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National Hospital Available Beds for Emergencies and Disasters (HAvBED) System

Public Health Emergency Preparedness

This resource was part of AHRQ's Public Health Emergency Preparedness (PHEP) program, which was discontinued on June 30, 2011, in a realignment of Federal efforts.

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I. Summary

Purpose: The primary purpose of this study was to develop, implement and evaluate a real-time electronic hospital bed tracking/monitoring system that will serve as a demonstration management tool to assist in a system/region's ability to care for a surge of patients in the event of a mass casualty incident. In addition, existing patient tracking systems were to be reviewed and recommendations made for the future development of a national patient tracking system. The overarching purpose of this project was to develop an exportable model of a hospital bed tracking system for the Department of Health and Human Services (HHS) Office of the Assistant Secretary for Public Health Emergency Preparedness (OASPHEP) Secretary Command Center (SCC) and other Federal, Regional, State or Local Command Centers to access standardized information across the entire nation.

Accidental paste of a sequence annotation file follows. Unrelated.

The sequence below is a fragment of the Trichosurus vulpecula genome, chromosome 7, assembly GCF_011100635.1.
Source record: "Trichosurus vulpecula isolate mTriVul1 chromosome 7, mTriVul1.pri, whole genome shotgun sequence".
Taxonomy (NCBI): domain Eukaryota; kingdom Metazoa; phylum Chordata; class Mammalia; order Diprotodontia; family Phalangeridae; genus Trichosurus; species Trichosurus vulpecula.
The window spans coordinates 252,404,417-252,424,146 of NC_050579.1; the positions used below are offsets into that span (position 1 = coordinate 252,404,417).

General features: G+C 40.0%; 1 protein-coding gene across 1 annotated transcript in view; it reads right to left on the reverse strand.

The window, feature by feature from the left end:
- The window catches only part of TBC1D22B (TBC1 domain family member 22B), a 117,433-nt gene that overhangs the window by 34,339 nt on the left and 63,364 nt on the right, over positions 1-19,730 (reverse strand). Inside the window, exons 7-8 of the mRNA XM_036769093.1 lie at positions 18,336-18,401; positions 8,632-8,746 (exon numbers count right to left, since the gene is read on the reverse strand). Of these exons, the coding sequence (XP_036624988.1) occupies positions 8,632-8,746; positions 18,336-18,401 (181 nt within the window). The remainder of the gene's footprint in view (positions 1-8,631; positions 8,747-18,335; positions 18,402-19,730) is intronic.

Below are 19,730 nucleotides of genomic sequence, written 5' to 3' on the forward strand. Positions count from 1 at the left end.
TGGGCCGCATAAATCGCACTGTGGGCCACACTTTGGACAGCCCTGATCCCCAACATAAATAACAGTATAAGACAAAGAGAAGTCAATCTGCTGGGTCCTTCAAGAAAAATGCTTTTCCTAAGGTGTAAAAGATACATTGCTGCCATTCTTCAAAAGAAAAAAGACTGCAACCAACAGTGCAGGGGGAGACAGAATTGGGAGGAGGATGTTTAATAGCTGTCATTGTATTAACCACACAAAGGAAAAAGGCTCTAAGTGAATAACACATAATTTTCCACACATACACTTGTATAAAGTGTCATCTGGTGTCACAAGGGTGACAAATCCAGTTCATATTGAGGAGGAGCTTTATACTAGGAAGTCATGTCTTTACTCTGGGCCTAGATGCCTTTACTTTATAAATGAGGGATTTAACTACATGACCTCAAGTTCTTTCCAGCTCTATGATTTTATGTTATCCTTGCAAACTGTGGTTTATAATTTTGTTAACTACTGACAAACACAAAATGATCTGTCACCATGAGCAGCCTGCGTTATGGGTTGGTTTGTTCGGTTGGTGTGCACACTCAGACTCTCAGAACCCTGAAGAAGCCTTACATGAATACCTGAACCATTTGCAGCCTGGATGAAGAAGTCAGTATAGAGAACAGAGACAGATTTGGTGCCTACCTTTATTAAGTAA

Background: Denver Health established Advisory and Working Groups of entities (private sector, hospitals, States and federal government) that have already developed and utilize bed availability and patient tracking systems to design, implement and test a standardized "real-time" national bed availability demonstration system. These pre-existing stand-alone systems were developed to monitor varying objectives including: hospital divert status, the status of hospital resources during a mass casualty incident, and the status of a voluntary network of non-Federal acute care hospitals that have agreed to accept patients in the event of a national emergency. Some of these systems are Web-based where as others require the reporting of data in response to a telephone request. Each of these systems collects various data elements, some are as simple as yes/no for bed availability and others record actual bed numbers. The definition of various data points such as "available hospital bed" also varies between these systems and even between hospitals.

Methodology: The Advisory Group met four times at the Office of the Assistant Secretary for Public Health Emergency Preparedness (OASPHEP) at the Department of Health and Human Services (HHS) in Washington, D.C., and once during the National Disaster Medical System (NDMS) Conference in Orlando, Florida. Under the direction of the team at Denver Health, the Development and Implementation Working Group conducted the following activities:

  • Review and analysis of pre-existing hospital bed reporting systems including:
    • NDMS.
    • OASPHEP Secretary's Command Center (SCC) Hospital Asset Reporting System.